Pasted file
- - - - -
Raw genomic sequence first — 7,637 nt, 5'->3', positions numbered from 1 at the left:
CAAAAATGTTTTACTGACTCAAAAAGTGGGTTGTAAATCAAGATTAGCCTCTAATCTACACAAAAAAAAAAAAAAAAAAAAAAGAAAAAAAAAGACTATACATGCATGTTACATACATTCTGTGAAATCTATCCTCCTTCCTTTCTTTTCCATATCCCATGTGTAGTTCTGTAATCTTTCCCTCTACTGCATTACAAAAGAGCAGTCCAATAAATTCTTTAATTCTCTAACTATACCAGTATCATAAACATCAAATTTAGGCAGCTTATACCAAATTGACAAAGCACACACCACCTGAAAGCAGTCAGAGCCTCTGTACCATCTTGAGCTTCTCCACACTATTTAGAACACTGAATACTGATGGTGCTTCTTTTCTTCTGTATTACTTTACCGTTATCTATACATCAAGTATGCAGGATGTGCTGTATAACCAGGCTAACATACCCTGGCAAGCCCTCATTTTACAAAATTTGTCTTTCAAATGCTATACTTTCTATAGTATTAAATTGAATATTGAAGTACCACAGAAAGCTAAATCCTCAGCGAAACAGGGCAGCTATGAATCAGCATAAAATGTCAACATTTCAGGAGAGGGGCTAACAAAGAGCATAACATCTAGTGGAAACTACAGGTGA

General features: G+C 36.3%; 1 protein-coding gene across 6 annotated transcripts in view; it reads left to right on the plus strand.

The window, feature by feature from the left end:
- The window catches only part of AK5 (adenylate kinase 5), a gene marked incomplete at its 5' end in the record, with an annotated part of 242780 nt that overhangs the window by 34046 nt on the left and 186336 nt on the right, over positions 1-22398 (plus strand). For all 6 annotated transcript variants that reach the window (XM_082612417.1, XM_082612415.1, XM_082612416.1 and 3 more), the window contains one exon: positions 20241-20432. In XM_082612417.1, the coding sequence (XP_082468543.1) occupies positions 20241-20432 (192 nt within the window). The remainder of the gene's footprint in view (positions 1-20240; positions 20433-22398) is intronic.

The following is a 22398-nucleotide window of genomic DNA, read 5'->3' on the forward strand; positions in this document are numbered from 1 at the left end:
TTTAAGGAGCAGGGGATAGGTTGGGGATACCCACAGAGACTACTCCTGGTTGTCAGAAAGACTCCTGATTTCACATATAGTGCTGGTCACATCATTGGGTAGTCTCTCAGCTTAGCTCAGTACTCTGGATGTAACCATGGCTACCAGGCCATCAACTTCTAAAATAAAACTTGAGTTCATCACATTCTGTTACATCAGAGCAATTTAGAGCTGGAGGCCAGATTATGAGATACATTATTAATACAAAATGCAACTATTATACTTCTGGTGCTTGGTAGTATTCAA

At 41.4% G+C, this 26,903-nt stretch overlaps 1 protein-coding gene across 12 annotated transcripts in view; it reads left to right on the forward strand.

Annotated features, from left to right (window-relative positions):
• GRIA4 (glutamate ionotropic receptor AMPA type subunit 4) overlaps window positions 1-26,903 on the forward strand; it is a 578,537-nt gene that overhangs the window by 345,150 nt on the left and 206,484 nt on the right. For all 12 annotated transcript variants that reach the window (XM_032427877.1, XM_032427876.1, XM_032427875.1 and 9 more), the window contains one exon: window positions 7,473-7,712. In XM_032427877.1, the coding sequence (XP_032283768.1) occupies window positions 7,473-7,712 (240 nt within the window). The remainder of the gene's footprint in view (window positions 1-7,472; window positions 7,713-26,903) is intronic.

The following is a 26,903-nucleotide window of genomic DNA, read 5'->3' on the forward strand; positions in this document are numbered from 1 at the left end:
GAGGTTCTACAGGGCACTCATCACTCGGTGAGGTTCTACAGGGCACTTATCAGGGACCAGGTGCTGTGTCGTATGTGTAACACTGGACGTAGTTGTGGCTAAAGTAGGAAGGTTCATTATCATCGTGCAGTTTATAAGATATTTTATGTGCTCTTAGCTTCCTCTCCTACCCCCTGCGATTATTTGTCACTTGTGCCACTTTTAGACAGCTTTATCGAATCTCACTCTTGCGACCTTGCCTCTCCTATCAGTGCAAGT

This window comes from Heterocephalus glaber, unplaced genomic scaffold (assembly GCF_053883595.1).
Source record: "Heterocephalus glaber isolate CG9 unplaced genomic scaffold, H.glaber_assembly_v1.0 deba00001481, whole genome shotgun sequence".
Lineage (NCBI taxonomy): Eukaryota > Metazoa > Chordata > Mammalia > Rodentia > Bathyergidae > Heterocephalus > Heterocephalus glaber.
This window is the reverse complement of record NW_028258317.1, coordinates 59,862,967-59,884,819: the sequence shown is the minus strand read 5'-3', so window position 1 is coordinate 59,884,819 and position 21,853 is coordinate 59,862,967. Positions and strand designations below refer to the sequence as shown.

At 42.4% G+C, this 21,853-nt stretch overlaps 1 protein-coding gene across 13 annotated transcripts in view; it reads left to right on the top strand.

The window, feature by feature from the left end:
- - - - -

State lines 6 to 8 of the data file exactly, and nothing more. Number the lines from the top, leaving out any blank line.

The following is a 22398-nucleotide window of genomic DNA, read 5'->3' on the forward strand; positions in this document are numbered from 1 at the left end:
TTTAAGGAGCAGGGGATAGGTTGGGGATACCCACAGAGACTACTCCTGGTTGTCAGAAAGACTCCTGATTTCACATATAGTGCTGGTCACATCATTGGGTAGTCTCTCAGCTTAGCTCAGTACTCTGGATGTAACCATGGCTACCAGGCCATCAACTTCTAAAATAAAACTTGAGTTCATCACATTCTGTTACATCAGAGCAATTTAGAGCTGGAGGCCAGATTATGAGATACATTATTAATACAAAATGCAACTATTATACTTCTGGTGCTTGGTAGTATTCAA

At 41.4% G+C, this 26,903-nt stretch overlaps 1 protein-coding gene across 12 annotated transcripts in view; it reads left to right on the forward strand.